I don’t remember my own childhood food battles, most likely because I wasn’t a picky eater. I enjoyed sampling and was pretty willing to try just about any food at least once. The challenge for me as a child was not the lack of desire to eat healthy foods, but the lack of access to nutritious meals. The first problem was that I was a latch-key kid. My mother was a single mom with six kids, and she worked long hours, which left me without much supervision after school. I ate what was readily available and that didn’t require cooking – usually things like pop-parts, cereal, processed white breads and sugary jellies or cookies. The second, and more frustrating, problem was that my mother didn’t like vegetables, so she rarely cooked them. I don’t know how on earth it was that I developed such an overpowering love for broccoli, but I craved it desperately – all the more so because my mother didn’t make it much. I’d plead with her to “make me some of the green stuff”, and occasionally she’d indulge me. Most nights, however, the dinner table with loaded with the delicious delicacies of my mom’s southern roots: fried chicken, spare ribs, macaroni and cheese, collard greens, beef stew, potato salad, and tuna casserole. Comfort food for sure, but sadly laden with fats, salt, oils and thick creams.
The abundance of unhealthy foods that I was surrounded with eventually led to a years-long battle with weight issues and yo-yo dieting, so the fear that I would pass on these poor eating habits to my own kids was high. Of course, as a parent, I equipped myself with much more knowledge than I’d previously had about good nutrition…but as any busy, overwhelmed parent will tell you, sometimes convenience trumps everything else. Over the years, I have defaulted more times than I would have liked to processed, packaged and preserved foods with my kids. Luckily, my oldest daughter really took a liking to some of the healthier choices I offered her as a toddler and she remains a pretty good eater, making many nutritious choices all on her own. My 6-year old, however, still loves starch and sugar more than anything else and I must say that it worries me a lot. I recently purchased a book, Appetite for Life, by Stacey Antine, MS, RD, which I hope will help me begin to change her eating habits and nudge her towards a healthier relationship with food.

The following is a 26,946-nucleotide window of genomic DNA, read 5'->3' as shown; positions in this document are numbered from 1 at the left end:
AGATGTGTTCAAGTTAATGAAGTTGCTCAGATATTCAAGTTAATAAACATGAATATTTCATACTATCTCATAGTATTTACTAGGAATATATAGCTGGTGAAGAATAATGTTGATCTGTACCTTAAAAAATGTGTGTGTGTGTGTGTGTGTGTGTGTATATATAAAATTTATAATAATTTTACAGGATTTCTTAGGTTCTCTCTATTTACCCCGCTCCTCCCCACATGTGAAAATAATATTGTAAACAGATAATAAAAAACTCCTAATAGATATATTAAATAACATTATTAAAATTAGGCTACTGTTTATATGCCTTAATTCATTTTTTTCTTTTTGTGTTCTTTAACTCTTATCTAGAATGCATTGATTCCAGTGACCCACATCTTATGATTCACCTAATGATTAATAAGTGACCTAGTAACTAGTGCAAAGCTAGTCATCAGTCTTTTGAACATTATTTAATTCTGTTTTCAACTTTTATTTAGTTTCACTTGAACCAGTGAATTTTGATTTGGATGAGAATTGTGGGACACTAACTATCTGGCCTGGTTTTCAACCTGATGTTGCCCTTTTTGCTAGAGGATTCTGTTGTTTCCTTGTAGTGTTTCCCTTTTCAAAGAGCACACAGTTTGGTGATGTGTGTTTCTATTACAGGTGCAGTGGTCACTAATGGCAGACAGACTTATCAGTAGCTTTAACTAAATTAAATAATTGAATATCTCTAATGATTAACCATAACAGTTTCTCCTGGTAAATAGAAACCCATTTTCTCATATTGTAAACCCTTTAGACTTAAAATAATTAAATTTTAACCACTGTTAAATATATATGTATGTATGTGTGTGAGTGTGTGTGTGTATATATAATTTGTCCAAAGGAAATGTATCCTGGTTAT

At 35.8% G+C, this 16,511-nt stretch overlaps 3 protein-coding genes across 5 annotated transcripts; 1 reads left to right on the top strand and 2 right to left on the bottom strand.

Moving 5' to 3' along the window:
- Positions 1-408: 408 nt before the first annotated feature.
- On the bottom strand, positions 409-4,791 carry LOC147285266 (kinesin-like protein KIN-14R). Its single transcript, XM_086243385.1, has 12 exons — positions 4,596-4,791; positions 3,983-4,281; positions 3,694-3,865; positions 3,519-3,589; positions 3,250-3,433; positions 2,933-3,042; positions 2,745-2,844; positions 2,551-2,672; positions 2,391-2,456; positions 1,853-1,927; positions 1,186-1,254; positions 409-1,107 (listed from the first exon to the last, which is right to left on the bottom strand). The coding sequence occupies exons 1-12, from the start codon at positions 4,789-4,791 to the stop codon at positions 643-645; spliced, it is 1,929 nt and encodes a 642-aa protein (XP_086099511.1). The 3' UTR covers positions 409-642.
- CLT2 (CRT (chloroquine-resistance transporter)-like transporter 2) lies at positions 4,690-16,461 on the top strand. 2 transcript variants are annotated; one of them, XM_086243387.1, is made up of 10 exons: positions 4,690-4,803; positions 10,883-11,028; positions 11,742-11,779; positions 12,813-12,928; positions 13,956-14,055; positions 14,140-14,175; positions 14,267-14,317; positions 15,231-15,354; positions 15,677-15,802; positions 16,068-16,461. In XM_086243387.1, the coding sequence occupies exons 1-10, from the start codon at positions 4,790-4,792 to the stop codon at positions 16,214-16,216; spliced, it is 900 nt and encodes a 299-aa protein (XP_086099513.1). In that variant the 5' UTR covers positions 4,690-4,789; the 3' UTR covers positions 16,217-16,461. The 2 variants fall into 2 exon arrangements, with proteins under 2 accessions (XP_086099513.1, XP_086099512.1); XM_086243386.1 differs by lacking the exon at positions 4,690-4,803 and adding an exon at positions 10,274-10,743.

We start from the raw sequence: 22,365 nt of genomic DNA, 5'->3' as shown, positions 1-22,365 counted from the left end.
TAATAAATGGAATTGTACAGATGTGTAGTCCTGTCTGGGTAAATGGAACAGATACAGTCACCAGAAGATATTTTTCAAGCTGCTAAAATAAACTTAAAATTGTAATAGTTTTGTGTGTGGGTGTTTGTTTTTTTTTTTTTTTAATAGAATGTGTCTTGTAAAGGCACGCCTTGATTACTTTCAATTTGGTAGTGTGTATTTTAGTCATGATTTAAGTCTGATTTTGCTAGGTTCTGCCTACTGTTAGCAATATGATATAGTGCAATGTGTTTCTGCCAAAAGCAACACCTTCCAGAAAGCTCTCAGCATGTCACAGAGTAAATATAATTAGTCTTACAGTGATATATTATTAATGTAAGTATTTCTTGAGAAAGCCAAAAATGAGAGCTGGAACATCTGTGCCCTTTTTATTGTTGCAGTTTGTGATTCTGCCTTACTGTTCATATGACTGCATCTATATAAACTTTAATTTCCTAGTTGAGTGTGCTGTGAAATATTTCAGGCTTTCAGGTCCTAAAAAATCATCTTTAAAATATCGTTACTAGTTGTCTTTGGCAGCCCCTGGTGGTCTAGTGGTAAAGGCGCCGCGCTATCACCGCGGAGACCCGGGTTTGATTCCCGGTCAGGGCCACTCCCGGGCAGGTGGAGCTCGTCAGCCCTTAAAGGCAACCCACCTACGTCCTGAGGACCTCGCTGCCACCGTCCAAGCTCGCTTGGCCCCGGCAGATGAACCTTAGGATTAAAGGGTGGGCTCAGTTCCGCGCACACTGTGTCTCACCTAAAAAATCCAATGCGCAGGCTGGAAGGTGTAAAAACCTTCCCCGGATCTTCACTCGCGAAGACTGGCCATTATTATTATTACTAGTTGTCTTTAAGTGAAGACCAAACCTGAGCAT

I am lucky that I have the ability to purchase a book and can afford to buy healthier foods for my family. Unfortunately, there are many parents who aren’t that fortunate. Access to education on good nutrition and healthy foods is, for some, a far away luxury. According to research conducted by Save the Children, more than 19,000 children around the world die each day, due to preventable diseases caused by malnutrition. And although malnutrition can be cited as a major contributor to stunted growth, poor cognitive and educational development, it continues to be grossly underfunded by local and International governments. Save the Children is on a mission to change that fact.
This month, President Obama and other world leaders will come together for the G8 Summit, which focuses on global nutrition. Save the Children’s Food for Thought initiative wants to put the pressure on President Obama to make sure that financial support is put in place to prevent millions of children from dying, being undernourished and faltering intellectually. Education is key and programs need to be ushered in that not only offer affordable access to nutritional foods and supplements, but that educates children and adults on the long-term importance of good nutrition.
To read Save the Children’s insightful report and learn more about the world hunger and malnutrition crisis, visit their website.
I am a member of The Global Team of 200, a highly specialized group of mom bloggers dedicated to writing about causes related to maternal health, children, hunger, and women and girls. This post was written in support of Mom Bloggers for Social Good and Food for Thought’s initiative to put the spotlight on good nutrition for kids around the world at the upcoming G8 Summits.
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